Out-Law News 2 min. read

Government net migration plans ‘squeeze’ legal immigration routes

The recently announced government package designed to cut the number of migrant workers and their dependants entering the UK will squeeze legal migration routes, particularly those for workers in the health and social care sector, according to an immigration expert at Pinsent Masons. 

Home secretary James Cleverly announced measures on Monday as the government aims to deliver the biggest ever reduction to net migration. The five-point plan is “more robust” than any previous stance on migration, according to Cleverly.

The measures will see the base salary requirement for a skilled worker visa rise from £26,200 to £38,700 and an increase to the minimum income for sponsors of family visas to £38,700 from £18,600. Corporate immigration expert Shara Pledger believes these to be "significant changes which will undoubtedly have real impact on application numbers in some visa categories”. The outlined plan also includes tighter rules for health and care visa workers, who will no longer be able to bring dependants to the UK.

Pledger commented: “The government cannot get away from the fact that health and social care roles have lower salaries than the new £38,700 minimum income requirement, so those jobs will be exempt from increases. Instead, we have this alternative restriction solely for the health and social care sectors to prevent workers from bringing their dependants with them to the UK. This will no doubt make the UK a less attractive migration option for some workers in the sector, who will feel unable to leave their family behind to pursue a job opportunity here.”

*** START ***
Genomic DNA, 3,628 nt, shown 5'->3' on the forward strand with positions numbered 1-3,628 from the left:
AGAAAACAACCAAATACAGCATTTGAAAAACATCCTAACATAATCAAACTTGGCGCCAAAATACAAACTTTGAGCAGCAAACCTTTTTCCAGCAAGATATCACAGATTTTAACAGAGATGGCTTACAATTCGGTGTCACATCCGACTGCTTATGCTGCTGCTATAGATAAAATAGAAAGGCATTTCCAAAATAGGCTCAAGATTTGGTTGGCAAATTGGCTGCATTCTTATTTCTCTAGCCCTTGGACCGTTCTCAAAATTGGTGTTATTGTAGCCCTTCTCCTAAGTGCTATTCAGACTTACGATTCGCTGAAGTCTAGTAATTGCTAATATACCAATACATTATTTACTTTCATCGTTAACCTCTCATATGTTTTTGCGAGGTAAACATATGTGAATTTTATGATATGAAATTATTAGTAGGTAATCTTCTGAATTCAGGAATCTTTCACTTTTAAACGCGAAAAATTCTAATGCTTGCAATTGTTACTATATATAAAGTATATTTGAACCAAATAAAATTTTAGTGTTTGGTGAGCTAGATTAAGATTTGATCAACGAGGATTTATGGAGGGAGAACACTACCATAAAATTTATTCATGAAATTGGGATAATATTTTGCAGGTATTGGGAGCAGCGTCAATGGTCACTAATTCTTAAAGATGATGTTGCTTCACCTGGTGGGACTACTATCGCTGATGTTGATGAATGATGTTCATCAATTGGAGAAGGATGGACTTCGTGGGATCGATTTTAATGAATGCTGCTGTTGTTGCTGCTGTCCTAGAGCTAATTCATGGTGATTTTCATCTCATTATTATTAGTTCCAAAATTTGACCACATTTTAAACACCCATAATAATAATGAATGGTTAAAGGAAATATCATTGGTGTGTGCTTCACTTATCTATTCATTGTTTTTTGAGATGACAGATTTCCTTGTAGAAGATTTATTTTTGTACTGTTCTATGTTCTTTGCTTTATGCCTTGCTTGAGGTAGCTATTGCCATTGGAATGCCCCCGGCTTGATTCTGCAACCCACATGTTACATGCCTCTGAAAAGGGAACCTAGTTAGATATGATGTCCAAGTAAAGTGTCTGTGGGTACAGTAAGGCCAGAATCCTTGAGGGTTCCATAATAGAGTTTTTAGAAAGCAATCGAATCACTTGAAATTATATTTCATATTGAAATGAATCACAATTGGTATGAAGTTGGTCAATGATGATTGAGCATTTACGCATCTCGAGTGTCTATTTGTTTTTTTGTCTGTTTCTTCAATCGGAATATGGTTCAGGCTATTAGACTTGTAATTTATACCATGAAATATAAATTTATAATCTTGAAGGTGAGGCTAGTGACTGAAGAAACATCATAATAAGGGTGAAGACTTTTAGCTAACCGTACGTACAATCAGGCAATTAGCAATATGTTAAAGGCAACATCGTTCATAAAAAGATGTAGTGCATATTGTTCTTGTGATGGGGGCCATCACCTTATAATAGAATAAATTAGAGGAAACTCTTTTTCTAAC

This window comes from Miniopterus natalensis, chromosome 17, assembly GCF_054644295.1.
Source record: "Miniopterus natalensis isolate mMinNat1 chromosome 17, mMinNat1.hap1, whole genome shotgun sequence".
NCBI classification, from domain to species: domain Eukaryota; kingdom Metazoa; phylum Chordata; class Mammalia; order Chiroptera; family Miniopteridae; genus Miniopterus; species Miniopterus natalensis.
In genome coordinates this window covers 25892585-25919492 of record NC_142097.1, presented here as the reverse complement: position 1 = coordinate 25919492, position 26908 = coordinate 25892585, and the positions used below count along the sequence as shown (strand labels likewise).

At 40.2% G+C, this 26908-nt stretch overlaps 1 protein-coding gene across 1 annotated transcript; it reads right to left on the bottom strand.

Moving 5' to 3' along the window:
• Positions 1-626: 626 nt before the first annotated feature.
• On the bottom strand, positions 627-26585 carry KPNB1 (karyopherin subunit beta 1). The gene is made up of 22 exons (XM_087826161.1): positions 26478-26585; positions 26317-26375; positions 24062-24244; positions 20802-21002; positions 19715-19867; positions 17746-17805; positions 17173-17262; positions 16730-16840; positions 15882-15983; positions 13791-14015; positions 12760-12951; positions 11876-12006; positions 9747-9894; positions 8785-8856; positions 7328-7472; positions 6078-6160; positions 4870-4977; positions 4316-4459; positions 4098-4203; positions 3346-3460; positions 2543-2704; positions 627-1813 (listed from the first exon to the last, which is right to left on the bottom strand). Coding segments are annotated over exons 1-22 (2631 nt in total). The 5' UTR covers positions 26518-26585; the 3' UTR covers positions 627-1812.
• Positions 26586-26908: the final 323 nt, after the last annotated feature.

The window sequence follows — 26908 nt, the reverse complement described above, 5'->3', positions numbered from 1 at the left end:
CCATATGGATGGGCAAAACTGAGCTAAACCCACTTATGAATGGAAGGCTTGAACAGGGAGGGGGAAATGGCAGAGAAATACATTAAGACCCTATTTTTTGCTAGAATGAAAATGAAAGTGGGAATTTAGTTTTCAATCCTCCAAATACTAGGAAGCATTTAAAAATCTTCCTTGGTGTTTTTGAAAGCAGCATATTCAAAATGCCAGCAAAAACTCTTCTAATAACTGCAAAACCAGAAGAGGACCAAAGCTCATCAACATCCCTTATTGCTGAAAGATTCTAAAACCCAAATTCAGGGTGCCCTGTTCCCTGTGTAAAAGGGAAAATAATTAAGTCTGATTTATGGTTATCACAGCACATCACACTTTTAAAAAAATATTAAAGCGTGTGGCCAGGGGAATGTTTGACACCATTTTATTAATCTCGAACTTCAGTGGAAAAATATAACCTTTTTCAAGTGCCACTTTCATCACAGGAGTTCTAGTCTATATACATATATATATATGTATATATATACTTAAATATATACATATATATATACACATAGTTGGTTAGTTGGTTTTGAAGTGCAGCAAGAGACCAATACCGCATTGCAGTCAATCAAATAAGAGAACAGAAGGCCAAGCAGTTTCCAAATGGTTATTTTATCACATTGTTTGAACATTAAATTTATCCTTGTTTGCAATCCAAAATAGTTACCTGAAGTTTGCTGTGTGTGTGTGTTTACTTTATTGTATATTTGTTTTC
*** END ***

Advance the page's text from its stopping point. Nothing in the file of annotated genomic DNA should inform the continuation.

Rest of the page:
The plan will tighten rules for health and care visa workers by banning these people from bringing dependants to the UK. Further measures include changes to use of the shortage occupation list – a classification that currently allows employers to pay 20% less than the going rate for jobs such as vets, welders, architects, and engineers.

Student visas will also be impacted with the new package of measures building on the already tough action taken to reduce the number of students bringing dependants to the UK. Further dependant restrictions will come into force in the new year, and the popular graduate route, which permits students to remain in the UK for two years after studies to gain work experience, is under review.

The announcement follows pressure from Conservative MPs on prime minister Rishi Sunk and his government to decrease net migration – the difference between those entering and leaving the UK. It comes as official figures released in November showed net migration increased to a record 745,000 in 2022. Home secretary James Cleverly told MPs on Monday that “migration is far too high and needs to come down… enough is enough. “

The government plan aims to encourage businesses to look to British talent first and invest in their work force, deterring employers from “over-relying” on migration.

In a government announcement, Cleverly said: “It is clear that net migration remains far too high. By leaving the European Union we gained control over who can come to the UK, but far more must be done to bring those numbers down so British workers are not undercut and our public services put under less strain.

“My plan will deliver the biggest ever reduction in net migration and will mean around 300,000 people who came to the UK last year would not have been able to do so. I am taking decisive action to halt the drastic rise in our work visa routes and crack down on those who seek to take advantage of our hospitality.”

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